- Employment necessity and the need to operate a vehicle as part of your employment. The note must be signed by the employer verifying employment.
- The necessity to drive an immediate family member. A note signed by your parent(s) or legal guardian(s) is required, stating the reason and probable end date of the necessity to drive the immediate family member.
Exception: These requirements do not apply to an emancipated minor. Emancipated minors must provide DMV with court documents showing that the court has granted a petition for emancipation and provide a California Insurance Proof Certificate (SR 22/SR 1P) form in lieu of their parent(s) or guarantor(s) signature(s). Emancipated minors are not exempt from the integrated driver education and driver training program requirements.
All out-of-state minor applicants must comply with the application requirements outlined in the “Application Requirements for a Basic Class C Driver License” section y must have parent(s) and/or legal guardian(s) signature on the Driver License & ID Card Application (DL 44/eDL 44) form.
Out-Of-State Minors’ Permit
Out-of-state minors’ permit applicants must meet the requirements listed in the “Minors’ Permit Requirements” section on page 12. In addition, if your driver education and driver training courses were taken in a state other than California, DMV may accept a To Secondary Schools Other Than California Schools (DL 33) form completed by the out-of-state secondary school. You may obtain a DL 33 at your local DMV field office or by calling DMV at 1-800-777-0133. Send the DL 33 to your out-of-state secondary school and ask them to complete and return it to you.
Out-Of-State Minors’ Driver License
You will be asked to present your out-of-state DL and pass a knowledge test as part of the application process. The behind-the-wheel driving test for holders of out-of-state DLs are normally waived. However, DMV may require a behind-the-wheel driving test for any type of DL application.
Out-of-state minor applicants are subject to all provisional restrictions per California law for the first year of the DL or until they turn 18 years old.
Actions Against The Provisional Driver License
Teenagers as a group average twice as many collisions as adult drivers, while driving only half as many miles. The teenage collision rate per mile is 4 times greater than the adult driver collision rate per mile. Traffic deaths of new drivers are deadly combinations of their inexperience driving, lack of familiarity with the vehicle, and their need to push themselves and the vehicle to the limit.
Keeping Your Provisional Driver License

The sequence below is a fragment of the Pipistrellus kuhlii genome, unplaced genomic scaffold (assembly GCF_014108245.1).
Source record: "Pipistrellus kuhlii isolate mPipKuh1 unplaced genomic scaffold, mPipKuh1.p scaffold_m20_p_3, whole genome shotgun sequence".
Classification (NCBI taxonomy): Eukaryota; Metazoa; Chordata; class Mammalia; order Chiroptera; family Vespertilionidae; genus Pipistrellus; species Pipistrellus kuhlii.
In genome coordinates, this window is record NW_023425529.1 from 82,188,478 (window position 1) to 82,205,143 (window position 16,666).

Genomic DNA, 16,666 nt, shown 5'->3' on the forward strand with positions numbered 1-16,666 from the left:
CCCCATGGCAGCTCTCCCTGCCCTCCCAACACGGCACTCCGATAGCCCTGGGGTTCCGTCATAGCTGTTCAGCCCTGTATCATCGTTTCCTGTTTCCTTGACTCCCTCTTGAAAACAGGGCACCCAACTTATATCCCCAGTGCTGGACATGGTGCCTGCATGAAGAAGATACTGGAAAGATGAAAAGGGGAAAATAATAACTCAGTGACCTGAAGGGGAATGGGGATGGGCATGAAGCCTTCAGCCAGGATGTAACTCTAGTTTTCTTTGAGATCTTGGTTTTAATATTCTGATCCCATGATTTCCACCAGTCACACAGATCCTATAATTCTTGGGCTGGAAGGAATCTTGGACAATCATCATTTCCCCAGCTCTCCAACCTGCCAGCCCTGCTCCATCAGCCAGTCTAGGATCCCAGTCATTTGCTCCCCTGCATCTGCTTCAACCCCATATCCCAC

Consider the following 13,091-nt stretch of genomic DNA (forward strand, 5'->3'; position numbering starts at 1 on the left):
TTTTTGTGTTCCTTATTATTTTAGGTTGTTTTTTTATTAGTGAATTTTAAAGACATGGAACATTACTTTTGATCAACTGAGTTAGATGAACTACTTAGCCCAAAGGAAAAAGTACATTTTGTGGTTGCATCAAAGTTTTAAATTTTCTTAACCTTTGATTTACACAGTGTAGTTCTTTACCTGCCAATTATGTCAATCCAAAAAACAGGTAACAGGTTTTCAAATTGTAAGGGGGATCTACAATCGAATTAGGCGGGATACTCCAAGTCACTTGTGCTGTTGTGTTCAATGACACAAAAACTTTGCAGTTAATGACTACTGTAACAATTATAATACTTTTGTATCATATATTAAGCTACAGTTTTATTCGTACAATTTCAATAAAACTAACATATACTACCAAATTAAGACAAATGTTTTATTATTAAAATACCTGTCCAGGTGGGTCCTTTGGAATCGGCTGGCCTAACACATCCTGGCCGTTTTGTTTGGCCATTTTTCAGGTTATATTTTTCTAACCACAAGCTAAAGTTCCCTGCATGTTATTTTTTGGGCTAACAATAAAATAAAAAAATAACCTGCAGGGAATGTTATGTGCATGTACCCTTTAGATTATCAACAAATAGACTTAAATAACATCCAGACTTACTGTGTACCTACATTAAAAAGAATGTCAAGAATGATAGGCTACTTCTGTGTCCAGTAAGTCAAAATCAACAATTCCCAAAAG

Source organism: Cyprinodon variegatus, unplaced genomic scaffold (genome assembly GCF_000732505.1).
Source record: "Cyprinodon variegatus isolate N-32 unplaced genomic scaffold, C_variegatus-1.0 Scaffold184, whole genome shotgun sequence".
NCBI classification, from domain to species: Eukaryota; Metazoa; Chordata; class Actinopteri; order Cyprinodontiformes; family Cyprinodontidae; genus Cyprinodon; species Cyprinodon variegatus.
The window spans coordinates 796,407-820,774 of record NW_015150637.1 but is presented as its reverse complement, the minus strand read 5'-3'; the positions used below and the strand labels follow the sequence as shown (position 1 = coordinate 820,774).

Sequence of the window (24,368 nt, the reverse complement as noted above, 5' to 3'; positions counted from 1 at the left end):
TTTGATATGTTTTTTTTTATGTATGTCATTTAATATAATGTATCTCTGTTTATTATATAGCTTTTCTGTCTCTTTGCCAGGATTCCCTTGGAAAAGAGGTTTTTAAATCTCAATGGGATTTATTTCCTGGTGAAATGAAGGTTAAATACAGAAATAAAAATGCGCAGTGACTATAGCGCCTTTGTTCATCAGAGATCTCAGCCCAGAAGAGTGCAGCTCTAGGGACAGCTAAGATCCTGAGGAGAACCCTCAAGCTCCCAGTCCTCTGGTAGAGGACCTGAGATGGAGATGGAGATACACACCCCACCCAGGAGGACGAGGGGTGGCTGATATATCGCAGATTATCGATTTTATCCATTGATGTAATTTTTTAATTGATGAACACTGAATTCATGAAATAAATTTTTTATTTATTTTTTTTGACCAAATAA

DMV will track your driving record and take actions based upon any collisions or violations as follows:
- If you get a traffic ticket and fail to appear in court, DMV will suspend your driving privilege until you appear in court.
- If you have 1 “at fault” collision or conviction of a traffic law violation within 12 months, DMV will send you a warning letter.
- If you have 2 “at fault” collisions or convictions (or combination of both) of a traffic law violation within 12 months, you cannot drive for 30 days, unless accompanied by your licensed parent or other licensed adult who is at least 25 years old.
- If you have 3 “at fault” collisions or convictions (or any combination) of a traffic law violation within 12 months, you will be suspended for 6 months and placed on probation for 1 year.
- If you have 4 or more “at fault” collisions or point count convictions of traffic law violations while on probation, you will be suspended again (traffic law violations resolved in juvenile court are also reported to DMV).
- If you are convicted of using alcohol or a controlled substance and you are between 13 to 21 years old, the court orders DMV to suspend your DL for 1 year. If you do not have a DL, the court orders DMV to delay your eligibility to apply for a DL. You may also be required to complete a DUI program.
Any restriction, suspension, or probation will continue for its full term past your 18th birthday. Other, stronger actions may be taken if your driving record justifies them. Remember, if your driving privilege has been suspended or revoked, you may not drive in California.
Minors and Cell Phones
- It is against the law for a minor to use a cell phone or electronic wireless communications device while driving. Do not answer calls or send/ respond to text messages.
- Convictions for violations of this law are subject to fines.
Exceptions: You may use a cell phone only to contact law enforcement, a health care provider, the fire department, or another emergency entity in an emergency situation when driving.